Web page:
an inn for the night.  The owner of the inn didn't know that he
was Shang Yang.  The owner said, "Shang Yang's law has decided
that allowing someone without an ID to stay for the night is a crime
for the owner of the hotel."  Shang Yang sighed and said, "The law
has gone too far!"  He fled to the State of Wei.  People in
Wei hated him for lying to the Duke of Wei.  They caught Shang
Yang and deported him to the State of Qin.  Duke Hui of Qin killed
Shang Yang and his entire family.

Han Fei Zi advocated punishment and didn't endorse kindness and
love.  He thought that human nature was evil and rooted in
self-interest.  He thought "carriage makers want everyone to be
rich and thus afford buying carriages.  Coffin makers want
everyone to die so they can make more coffins."  To him,
everything was determined by self-interest.  He didn't think the
evil human nature could be changed via morality and education.  He
felt that only authority and punishment could manage it.

In terms of managing a country, Han Fei Zi thought that strict laws
were necessary to force people to work.  He didn't think that he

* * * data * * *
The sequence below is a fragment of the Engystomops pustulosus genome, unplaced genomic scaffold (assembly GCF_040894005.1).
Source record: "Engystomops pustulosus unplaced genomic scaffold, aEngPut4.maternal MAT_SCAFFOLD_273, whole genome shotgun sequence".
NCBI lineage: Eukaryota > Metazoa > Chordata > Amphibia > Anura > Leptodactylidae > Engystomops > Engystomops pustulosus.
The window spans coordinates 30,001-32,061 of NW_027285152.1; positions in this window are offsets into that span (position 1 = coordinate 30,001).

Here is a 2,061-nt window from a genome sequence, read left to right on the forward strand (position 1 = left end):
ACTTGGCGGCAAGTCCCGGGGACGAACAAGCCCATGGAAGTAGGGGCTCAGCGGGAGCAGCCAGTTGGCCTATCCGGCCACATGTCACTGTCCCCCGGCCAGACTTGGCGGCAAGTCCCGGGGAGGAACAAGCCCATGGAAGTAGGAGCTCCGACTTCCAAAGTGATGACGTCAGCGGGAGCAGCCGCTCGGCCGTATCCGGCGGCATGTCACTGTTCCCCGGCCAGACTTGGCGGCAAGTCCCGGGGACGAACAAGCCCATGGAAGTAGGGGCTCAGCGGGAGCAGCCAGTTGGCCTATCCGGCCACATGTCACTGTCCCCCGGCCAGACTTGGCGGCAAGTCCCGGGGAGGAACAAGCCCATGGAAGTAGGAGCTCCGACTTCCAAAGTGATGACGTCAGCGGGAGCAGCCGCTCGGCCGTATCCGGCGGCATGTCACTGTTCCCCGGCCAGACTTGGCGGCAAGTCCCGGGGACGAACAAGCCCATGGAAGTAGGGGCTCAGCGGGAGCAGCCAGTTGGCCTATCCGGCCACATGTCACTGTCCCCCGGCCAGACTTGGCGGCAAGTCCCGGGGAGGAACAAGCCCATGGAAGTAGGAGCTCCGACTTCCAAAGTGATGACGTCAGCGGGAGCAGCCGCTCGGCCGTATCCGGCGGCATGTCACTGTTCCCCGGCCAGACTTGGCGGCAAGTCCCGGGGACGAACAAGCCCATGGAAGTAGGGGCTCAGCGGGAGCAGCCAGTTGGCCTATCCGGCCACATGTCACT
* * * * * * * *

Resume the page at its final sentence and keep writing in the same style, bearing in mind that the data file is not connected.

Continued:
could rely on people's voluntary work.  As the population grew,
people would fight for their interests.  Only authority and power
could suppress the evilness in human nature.  Only strict laws
could avoid riots and instabilities.  

Li Si's wish was to be a "mouse in the food warehouse."  This
thought determined that he only cared about his own interest and
overlooked other people's interest, or even was hostile to other
people's interests.

His book, Advice Against the Driving Away of Guest Immigrants (Jian Zhu Ke Shu)
was an important work in Chinese history.  In this book, Li Si
emphasized the talent of immigrants and the fact that immigrants all
wanted to be loyal to the Duke of Qin.  However, when Li Si framed
Han Fei Zi, he used exactly the same reason in the opposite way. 
He argued that an immigrant fundamentally couldn't be loyal to the Duke
of Qin.  This was simply common sense.  He advised the Duke
of Qin to kill Han Fei Zi to avoid possible harm to the State of Qin by
Han.  This was only an excuse.  Li Si wanted to kill a
potential competitor out of jealousy.  Li Si wasn't convinced that
the Duke of Qin was determined to kill Han Fei Zi.  So he poisoned
Han to death in jail.  Later on, the Duke of Qin regretted
arresting Han.  But Han was already dead.

Li Si simply cared about protecting his interest.  The state and people were not really in his heart.

The Duke of Qin later became the Emperor of Qin.  After he died,